Due to COVID-19, the AAAAI Annual Meeting was canceled and the research released to the public. Research highlights included long-term studies from new biologics and important advances in asthma, atopic dermatitis, and immunology care.
MD /alert has compiled a list of the top five abstracts you can’t miss.
FeNO Predicts Exacerbations in Patients with Moderate-to-Severe Asthma
Fractional exhaled nitric oxide (FeNO) may be a reliable biomarker for predicting exacerbations in patients with moderate-to-severe asthma. READ MORE.
World Trade Center Rescue Workers Have Unique Small Airways Dysfunction Decades After Disaster
“Seventeen years after exposure to the WTC disaster, exposed patients experience small airways dysfunction characterized by increased distal airways resistance and reactance not explained by obesity, smoking history, or allergic disease,” Dennis L. Caruana, said in an interview. READ MORE.
Benralizumab Demonstrates Safety, Efficacy at 3 Years for Moderate-to-Severe Asthma
At 3 years, benralizumab continues to lower exacerbation rates and improve lung function in adults and adolescents with severe, uncontrolled asthma. READ MORE.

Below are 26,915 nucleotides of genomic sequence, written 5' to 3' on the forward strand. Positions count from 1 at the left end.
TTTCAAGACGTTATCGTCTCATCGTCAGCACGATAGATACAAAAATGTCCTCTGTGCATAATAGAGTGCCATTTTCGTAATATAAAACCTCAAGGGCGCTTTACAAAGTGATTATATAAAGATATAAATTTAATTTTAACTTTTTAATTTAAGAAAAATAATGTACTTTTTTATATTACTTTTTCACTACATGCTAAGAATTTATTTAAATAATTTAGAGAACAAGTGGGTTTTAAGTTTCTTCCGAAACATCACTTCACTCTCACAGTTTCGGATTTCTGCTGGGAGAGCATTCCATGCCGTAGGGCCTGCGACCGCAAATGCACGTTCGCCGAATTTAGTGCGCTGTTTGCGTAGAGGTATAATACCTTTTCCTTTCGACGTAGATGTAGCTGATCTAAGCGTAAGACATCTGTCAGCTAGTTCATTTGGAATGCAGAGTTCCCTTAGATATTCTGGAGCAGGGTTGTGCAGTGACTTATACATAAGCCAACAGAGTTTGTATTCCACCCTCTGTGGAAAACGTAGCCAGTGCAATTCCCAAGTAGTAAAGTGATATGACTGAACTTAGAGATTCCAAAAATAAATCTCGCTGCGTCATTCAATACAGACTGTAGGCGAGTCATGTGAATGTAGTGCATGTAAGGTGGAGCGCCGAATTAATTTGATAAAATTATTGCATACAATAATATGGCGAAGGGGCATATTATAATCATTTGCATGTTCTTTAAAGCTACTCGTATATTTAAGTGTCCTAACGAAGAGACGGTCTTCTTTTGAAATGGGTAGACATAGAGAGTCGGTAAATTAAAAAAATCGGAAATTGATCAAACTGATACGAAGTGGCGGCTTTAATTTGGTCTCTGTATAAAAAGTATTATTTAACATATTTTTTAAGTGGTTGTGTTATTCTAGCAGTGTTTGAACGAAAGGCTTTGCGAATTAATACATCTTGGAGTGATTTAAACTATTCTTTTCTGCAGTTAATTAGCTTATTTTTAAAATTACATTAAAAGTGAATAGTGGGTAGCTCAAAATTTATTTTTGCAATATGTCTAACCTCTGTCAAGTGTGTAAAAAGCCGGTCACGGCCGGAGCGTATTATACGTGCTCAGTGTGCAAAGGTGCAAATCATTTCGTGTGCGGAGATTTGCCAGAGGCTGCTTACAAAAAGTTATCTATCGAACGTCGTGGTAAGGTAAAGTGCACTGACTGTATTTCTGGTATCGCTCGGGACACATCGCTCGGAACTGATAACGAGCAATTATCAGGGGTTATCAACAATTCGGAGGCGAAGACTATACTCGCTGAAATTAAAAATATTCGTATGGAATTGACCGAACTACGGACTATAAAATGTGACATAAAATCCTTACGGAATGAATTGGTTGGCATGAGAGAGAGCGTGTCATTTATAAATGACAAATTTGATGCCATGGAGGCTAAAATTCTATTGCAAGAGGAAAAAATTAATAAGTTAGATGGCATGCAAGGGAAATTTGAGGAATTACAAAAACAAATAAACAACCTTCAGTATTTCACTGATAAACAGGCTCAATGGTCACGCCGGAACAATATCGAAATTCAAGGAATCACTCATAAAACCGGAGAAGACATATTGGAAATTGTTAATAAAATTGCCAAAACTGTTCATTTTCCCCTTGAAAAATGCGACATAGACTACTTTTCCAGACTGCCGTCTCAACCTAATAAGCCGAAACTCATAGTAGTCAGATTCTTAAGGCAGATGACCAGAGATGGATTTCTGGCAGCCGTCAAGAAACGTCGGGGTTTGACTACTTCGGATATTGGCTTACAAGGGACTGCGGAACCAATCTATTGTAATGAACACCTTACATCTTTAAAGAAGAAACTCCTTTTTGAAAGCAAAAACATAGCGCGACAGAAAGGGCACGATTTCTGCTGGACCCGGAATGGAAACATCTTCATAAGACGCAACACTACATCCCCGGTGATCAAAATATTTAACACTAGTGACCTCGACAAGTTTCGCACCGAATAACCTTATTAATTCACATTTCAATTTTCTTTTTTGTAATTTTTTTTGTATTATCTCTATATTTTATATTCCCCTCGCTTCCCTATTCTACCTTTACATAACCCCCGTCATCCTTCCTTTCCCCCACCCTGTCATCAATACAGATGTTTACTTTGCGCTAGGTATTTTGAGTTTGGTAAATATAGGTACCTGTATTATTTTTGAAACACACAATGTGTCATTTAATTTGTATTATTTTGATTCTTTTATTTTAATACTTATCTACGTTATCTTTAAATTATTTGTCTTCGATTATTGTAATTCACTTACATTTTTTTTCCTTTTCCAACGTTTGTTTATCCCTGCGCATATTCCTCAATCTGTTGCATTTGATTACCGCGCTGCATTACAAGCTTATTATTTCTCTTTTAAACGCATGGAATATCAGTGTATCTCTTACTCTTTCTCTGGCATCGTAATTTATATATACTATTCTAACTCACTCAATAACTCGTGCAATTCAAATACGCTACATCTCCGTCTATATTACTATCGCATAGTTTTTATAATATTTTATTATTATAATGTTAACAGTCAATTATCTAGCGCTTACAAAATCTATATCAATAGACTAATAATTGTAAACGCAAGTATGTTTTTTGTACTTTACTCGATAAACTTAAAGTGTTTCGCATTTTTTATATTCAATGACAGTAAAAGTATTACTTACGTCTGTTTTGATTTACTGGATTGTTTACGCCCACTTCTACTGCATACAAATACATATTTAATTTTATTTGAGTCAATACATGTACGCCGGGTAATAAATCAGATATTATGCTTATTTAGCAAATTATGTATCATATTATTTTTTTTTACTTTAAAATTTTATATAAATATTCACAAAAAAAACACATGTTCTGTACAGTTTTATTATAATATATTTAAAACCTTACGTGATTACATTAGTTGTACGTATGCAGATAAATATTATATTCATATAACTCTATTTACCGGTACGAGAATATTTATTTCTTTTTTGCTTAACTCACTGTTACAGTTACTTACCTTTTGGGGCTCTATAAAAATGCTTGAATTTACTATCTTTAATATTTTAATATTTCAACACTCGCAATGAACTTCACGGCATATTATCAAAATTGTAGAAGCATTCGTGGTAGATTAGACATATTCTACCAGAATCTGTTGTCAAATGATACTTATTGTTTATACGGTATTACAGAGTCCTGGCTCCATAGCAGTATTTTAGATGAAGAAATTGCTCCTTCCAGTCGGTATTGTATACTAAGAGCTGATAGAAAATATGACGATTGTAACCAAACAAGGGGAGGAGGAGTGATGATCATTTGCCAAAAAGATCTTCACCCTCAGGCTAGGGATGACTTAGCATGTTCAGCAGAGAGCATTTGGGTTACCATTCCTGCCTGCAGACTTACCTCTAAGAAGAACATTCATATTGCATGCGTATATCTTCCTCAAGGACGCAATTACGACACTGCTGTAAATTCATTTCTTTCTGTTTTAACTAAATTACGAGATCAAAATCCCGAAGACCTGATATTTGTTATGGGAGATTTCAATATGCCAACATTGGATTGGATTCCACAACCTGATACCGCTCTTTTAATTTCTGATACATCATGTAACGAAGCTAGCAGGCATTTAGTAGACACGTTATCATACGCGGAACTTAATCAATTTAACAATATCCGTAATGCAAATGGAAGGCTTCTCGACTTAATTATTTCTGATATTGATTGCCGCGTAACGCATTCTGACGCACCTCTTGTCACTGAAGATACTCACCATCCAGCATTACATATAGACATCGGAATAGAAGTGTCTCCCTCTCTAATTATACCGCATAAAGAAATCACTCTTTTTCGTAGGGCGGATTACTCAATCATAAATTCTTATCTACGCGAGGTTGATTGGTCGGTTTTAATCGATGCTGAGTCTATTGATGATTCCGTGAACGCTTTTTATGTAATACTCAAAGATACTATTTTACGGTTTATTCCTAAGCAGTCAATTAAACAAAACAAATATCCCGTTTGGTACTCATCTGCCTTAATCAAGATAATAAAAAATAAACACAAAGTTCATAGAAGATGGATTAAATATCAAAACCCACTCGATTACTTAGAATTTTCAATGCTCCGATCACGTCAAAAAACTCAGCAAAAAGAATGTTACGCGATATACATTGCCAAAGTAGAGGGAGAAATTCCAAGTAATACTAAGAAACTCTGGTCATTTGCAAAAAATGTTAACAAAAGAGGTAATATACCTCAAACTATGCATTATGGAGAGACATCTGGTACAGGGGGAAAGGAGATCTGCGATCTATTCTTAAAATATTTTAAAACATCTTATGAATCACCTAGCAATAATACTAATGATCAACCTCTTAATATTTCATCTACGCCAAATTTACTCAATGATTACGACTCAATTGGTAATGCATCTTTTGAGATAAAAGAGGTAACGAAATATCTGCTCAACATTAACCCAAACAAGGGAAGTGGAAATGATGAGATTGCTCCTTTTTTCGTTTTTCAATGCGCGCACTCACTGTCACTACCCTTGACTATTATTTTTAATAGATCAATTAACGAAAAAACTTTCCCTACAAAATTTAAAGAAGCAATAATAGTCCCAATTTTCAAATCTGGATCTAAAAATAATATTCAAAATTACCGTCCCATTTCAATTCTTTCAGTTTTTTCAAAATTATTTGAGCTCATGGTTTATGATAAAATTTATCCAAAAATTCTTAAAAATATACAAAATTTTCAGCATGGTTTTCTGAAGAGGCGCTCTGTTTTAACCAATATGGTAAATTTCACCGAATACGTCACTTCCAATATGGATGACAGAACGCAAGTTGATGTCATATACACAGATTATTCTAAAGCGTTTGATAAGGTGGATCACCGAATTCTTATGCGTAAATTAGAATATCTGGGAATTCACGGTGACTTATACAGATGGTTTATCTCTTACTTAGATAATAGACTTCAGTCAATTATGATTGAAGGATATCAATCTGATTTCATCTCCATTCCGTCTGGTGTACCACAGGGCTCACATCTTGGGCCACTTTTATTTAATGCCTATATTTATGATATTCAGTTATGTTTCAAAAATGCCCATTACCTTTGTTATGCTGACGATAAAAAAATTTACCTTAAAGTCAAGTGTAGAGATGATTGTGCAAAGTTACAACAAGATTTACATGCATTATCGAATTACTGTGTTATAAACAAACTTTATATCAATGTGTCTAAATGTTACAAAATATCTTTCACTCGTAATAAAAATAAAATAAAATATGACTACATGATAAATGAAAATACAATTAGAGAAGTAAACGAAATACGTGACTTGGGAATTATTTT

Clinicians May be Underdosing Epinephrine for Anaphylaxis with Current Autoinjectors
While international guidelines recommend a 0.5 mg dose of epinephrine in older adults and children, current autoinjectors use 0.3 mg doses of epinephrine, which can lead to “an effective underdosing of 30% by body weight,” in a person weighing 40 kg, Paul J. Turner, MD, PhD, said in an interview. READ MORE.
Clinical, Demographic Factors Predict Systemic Allergic Reaction to Peanut Oral Immunotherapy
Pediatric patients with peanut allergy who received the oral immunotherapy drug AR101) were more likely to have a systemic allergic reaction to the therapy if they had peanut-specific immunoglobulin E, a history of peanut-related anaphylaxis, or were of a certain age or ethnicity. READ MORE.